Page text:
Language, Spanish, Translation

False friends beginning with D-E-F (Spanish-English)

Most of the false friends beginning with D, E, or F have very different meanings, so a transliteration would produce a very inaccurate translation. For instance, Su decepción fue evidente does not mean, “His deception was obvious” but rather, “His disappointment was obvious.” If the director of a company has been destituido, he has been “fired” or “dismissed” but is not necessarily “destitute” because he may have been granted a good severance package. And the idiom en absoluto doesn’t mean “absolutely” but rather “absolutely not”.

I omitted excitar ~ “excite” because they are very close cognates, but it is important to keep in mind that excitar/excitado tends to refer to sexual arousal. “Excite/excited” can as well, but the more common meaning is “enthuse/enthusiastic.”

Decepción: “disappointment, disillusionment”
Deception: “behavior intended to make someone believe something untrue”

Desgracia: “misfortune”
Disgrace: “cause of dishonor”

Destituido: “fired”
Destitute: “broke, penniless”

Discutir: “to argue, debate”
Discuss: “converse on a topic”

Disgusto: “annoyance”
Disgust: “revulsion; cause indignation

Distinto: “different”
Distinct: “clear, obvious; different”

Dormitorio: “bedroom”
Dormitory: “student housing”

Educado: “polite”
Educated: “trained, taught”

En absoluto: “no way, not at all”
Absolutely: “for sure, definitely; completely”

En la vida: “never in my life”
In all my life: “in the sum of my experience”

Etiqueta: “tag; standards of politeness”
Etiquette: “standards of politeness”

Experimentar: “to experience; to experiment”
Experiment: “to test; to attempt something”

Fábrica: “factory”
Fabric: “cloth”

Fabricar: “manufacture”
Fabricate: “create, typically with intent to deceive”

Fastidioso: “irritating”
Fastidious: “overly picky, obsessive”

Formal: (in Colombia) “polite, helpful”
Formal: “official; methodical; conventionally correct”

Fútil: “trivial”
Futile: “activity that is sure to be unsuccessful”

Sample text using this vocabulary:
I was disgusted at the director’s deception, the evidence of which was quite distinct. It was a disgrace to the whole dormitory. The investigator, a very educated man, was fastidious in his attention to detail. During our discussion, he said, “The director must have known that his fabrications would be futile.”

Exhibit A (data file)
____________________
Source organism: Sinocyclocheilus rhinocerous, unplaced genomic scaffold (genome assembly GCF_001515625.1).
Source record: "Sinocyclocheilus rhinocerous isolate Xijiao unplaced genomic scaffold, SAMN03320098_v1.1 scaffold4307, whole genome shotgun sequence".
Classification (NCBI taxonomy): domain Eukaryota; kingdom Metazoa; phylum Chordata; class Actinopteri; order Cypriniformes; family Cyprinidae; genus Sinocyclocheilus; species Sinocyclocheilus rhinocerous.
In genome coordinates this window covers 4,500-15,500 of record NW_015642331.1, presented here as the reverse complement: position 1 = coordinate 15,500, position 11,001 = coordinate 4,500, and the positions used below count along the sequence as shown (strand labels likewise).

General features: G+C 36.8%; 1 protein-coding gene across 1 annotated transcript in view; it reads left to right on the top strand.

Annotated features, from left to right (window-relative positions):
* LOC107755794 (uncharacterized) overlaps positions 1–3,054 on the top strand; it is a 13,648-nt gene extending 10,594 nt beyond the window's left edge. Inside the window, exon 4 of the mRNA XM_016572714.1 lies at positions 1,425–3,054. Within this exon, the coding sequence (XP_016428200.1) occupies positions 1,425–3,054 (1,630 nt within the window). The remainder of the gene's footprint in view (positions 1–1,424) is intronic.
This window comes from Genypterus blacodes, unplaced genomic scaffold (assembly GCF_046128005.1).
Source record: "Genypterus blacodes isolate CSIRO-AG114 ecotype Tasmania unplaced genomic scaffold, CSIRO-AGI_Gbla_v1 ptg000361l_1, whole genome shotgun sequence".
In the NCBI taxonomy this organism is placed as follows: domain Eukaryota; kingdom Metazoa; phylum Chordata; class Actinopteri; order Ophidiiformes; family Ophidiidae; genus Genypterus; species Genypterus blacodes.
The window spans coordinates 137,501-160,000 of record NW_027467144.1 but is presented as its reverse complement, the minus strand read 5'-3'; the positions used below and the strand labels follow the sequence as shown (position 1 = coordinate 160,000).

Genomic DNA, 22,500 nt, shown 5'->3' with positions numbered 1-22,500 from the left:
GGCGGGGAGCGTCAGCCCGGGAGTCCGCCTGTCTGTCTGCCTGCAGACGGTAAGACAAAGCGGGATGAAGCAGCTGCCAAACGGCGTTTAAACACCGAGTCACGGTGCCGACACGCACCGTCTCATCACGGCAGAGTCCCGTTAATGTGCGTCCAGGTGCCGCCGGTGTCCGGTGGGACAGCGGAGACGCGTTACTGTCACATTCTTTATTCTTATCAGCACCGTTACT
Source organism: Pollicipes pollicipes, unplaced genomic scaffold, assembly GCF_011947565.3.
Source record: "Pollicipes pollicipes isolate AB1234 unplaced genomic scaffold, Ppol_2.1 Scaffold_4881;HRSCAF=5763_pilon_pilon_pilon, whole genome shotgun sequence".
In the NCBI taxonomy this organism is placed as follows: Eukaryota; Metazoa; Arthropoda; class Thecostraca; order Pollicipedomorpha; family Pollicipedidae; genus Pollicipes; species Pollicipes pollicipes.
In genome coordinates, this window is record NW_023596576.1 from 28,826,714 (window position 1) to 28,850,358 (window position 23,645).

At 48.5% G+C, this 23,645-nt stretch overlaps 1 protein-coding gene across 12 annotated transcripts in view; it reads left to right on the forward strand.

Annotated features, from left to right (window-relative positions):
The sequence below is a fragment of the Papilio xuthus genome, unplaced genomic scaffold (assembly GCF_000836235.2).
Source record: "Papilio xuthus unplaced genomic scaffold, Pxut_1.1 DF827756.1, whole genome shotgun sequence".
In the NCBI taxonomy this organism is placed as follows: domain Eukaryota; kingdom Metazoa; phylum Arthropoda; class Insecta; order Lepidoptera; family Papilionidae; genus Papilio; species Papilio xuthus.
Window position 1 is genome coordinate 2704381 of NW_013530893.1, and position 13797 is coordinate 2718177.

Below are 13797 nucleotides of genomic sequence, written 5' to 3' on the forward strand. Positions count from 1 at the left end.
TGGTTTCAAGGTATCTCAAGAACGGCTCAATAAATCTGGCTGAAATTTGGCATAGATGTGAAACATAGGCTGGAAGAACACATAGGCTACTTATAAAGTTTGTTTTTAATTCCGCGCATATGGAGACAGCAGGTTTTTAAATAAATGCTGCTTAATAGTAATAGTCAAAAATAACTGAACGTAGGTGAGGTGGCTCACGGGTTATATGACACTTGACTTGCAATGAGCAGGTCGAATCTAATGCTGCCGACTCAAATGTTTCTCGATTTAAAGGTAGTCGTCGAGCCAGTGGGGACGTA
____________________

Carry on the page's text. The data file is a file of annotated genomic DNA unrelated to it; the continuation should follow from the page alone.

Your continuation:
“He told me that if we fired him, he would be destitute,” I said.
Absolutely,” said the investigator. “He spent all the stolen money.”

Very bad translation using false friends:
Quedé disgustado con la decepción del director, cuya evidencia era muy distinta. Era una desgracia para todo el dormitorio. El investigador, un hombre muy educado, era fastidioso en su atención al detalle. Durante nuestra discusión, dijo, “El director tuvo que saber que sus fabricaciones serían fútiles.”
“Me dijo que si lo despedíamos, estaría destituido,” dije.
En absoluto,” dijo el investigador. “Gastó todo el dinero robado.”

Back translation of the very bad translation:
I was annoyed by the director’s disappointment, whose evidence was quite different. It was a misfortune for the whole bedroom. The investigator, a very polite man, was irritating in his attention to detail. During our argument, he said, “The director had to know that the things he built would be trivial.”
“He told me that if we fired him, he would be fired,” I said.
Absolutely not,” said the investigator. “He spent all the stolen money.”


15 thoughts on “False friends beginning with D-E-F (Spanish-English)

  1. theinfiniterally says:

    ha! Fun back translation.

    The word desperdida caught my eye from the back of a DJ van the other day. In context, it sounds like some kind of party. Desper makes me think of desperation. The only conclusion I can come to is that a desperdida is a bachelor party.

  2. I had an amusing misunderstanding on a language site.

    She wrote, “At the hospital, there are many people expecting,” but she wasn’t talking about pregnancy.

    When she said, “Estoy embarazada.” — she did not mean embarassed.

    • Yeah, I didn’t even mention embarrassed~embarazada in this list, because that one is the classic false friend pair. Embarazoso can also mean cumbersome or burdensome, though, so maybe I should have it in there.

      In Costa Rica they say, “Ya se mejoró” – “She got better” after someone has a baby. I didn’t like it because it makes pregnancy sound like an illness.

    • I read somewhere that Nikita Khruschev was misunderstood the time he pounded on the table with his shoe and shouted, “We will bury you!” But I don’t remember what he meant to say. No doubt something conciliatory.

      • I read that “I will bury you” is just a folksy way of saying “I will outlive you..” You might say this to your comrade when you lose a vodka drinking contest.

  3. I see clearly that there is a defined meaning: a denotation. I still smell the tendrils of cultural connotation though. education vs educado a person can be talented or be so skillfully practiced as to appear talented. a person can be polite and intelligent yet not educated. formality and forma~l do also mean differently one can be correct in function or polite. yet still there is a feeling both ache for the person who needn’t be proceedurally correct but “correct” in action. I smell a divide wherein some just live conceptually different taking things literally versus spiritually. some are born to this some are this by a life lived in a “society” some are forever coarse and lowly lacking refinement no matter the education/training. surely you’ve mused upon that even if I might have inellegantly put this.

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